Sarabianov suggests that the naming itself testifies to the "odd mixes" that took place and cites the well-known mutual opposition between French Cubism and Italian Futurism. He adds that in Russia, "the term 'Cubo-Futurism' was very convenient, since it embraced Futurist poets as well as Cubist painters. The Cubo-Futurist group also included painters who did not practice Cubism and were closer to Expressionism." Nikolai Khardzhiev, the authority on the subject, argues that this was "a generalizing term that turned up on the pages of critical articles," explaining this circumstance by the fact that "the Futurist poets appeared publicly in close contact with the Cubist artists." The impact of the visual arts on Futurist poetry was indeed a crucial ingredient in the development of the avant-garde. It led to the methodological phenomena defined by Roman Jakobson as "visualization of metaphor": a unique mark of Russian Futurism. Whether in painting, prose, or criticism, artists and poets such as Kandinsky, Guro, Kruchenykh, Mayakovsky, and Rozanova started from a visualization, and immediate visual reminiscences always dominated over abstract logical schemes.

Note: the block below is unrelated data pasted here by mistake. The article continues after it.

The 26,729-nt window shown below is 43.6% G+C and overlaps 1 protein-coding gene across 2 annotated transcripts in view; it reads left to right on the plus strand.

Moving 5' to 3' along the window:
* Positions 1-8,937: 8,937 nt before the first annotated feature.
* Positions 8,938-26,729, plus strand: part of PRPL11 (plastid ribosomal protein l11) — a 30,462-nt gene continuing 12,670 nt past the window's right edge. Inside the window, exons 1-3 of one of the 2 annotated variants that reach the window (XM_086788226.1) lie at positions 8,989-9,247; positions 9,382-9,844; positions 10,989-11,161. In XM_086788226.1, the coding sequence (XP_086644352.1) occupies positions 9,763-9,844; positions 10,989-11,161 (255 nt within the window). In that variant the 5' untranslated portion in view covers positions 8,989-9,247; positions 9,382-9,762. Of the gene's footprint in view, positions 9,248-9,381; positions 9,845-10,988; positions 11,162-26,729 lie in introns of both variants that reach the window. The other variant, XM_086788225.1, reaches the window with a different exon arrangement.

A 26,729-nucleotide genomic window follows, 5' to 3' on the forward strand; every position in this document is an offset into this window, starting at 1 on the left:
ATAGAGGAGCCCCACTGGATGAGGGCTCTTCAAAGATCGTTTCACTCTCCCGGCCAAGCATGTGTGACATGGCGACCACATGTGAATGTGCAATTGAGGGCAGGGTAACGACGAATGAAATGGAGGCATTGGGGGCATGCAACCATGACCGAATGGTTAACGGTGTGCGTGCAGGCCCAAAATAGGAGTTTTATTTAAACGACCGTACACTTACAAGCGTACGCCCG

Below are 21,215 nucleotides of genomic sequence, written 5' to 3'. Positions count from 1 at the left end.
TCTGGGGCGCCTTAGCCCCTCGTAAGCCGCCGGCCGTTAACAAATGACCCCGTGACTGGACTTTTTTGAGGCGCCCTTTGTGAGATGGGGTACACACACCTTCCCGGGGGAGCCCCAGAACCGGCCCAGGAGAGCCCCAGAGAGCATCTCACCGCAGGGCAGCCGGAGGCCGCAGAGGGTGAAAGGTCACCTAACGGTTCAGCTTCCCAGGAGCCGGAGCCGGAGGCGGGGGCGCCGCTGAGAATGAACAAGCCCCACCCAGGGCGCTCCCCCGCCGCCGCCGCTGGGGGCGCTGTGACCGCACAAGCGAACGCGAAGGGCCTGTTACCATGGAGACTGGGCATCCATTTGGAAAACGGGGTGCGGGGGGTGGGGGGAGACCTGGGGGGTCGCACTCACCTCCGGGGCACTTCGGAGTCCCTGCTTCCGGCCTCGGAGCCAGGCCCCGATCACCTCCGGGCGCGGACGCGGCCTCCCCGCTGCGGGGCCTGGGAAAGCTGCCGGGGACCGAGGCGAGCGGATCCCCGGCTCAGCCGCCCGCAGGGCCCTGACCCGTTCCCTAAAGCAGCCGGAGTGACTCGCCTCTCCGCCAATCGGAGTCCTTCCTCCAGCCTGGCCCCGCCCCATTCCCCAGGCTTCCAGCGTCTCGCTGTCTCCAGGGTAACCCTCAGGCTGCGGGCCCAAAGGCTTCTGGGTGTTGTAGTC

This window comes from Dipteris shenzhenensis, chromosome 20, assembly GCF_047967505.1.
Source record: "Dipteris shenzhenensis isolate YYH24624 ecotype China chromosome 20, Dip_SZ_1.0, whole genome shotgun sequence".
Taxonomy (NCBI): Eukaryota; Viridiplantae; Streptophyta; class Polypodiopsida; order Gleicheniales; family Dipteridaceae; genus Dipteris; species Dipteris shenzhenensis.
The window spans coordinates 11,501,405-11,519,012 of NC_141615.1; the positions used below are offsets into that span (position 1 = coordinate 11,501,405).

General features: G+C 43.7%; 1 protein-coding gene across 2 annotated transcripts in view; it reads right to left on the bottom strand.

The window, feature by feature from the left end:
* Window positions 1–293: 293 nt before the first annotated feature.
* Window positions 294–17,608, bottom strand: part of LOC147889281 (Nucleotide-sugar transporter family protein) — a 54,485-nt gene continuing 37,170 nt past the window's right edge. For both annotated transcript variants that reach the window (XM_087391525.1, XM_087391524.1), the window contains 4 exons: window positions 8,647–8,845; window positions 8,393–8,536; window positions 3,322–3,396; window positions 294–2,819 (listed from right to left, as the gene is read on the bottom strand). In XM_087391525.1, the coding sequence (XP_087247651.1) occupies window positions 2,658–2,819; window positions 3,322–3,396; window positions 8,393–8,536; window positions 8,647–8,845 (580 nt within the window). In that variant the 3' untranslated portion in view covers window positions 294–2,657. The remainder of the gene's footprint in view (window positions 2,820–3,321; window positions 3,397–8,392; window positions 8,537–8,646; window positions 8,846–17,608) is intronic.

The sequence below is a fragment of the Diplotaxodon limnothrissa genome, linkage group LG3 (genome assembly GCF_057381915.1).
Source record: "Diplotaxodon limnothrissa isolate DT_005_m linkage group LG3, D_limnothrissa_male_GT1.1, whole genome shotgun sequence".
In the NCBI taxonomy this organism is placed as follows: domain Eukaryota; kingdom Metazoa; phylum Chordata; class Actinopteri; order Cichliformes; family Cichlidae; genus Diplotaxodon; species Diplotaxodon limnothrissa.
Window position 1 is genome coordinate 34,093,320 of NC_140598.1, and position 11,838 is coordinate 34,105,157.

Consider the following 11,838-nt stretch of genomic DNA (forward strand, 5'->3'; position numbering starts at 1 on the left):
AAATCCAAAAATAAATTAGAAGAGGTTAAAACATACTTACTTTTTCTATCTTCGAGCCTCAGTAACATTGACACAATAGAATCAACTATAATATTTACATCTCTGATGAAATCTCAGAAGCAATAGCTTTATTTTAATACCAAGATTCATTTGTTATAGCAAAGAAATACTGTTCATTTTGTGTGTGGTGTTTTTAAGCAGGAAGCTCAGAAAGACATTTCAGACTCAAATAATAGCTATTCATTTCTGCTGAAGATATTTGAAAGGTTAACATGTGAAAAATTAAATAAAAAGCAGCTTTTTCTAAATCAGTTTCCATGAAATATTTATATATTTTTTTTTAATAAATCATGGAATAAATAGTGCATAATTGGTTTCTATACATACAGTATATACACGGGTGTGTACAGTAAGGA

In poetry, Cubo-Futurism applied to the "Hylaeans," Elena Guro, Velimir Khlebnikov, the brothers David and Nikolai Burliuks, Vasilii Kamensky, Aleksei Kruchenykh, Vladimir Mayakovsky, and Benedikt Livshits. "We found even the term 'Futurism' odious," Livshits later confessed. Nor were they particularly attached to the term "Cubo-Futurism," however, to which they did not attribute any special significance. Instead of calling themselves Cubo-Futurists, Khlebnikov and Kruchenykh coined the neologism budetliane (from budetlianin, a noun etymologically linked to the future tense of the Russian verb "to be," and sometimes translated into English as "Futurian"), which was immediately picked up by their fellow poets and artists.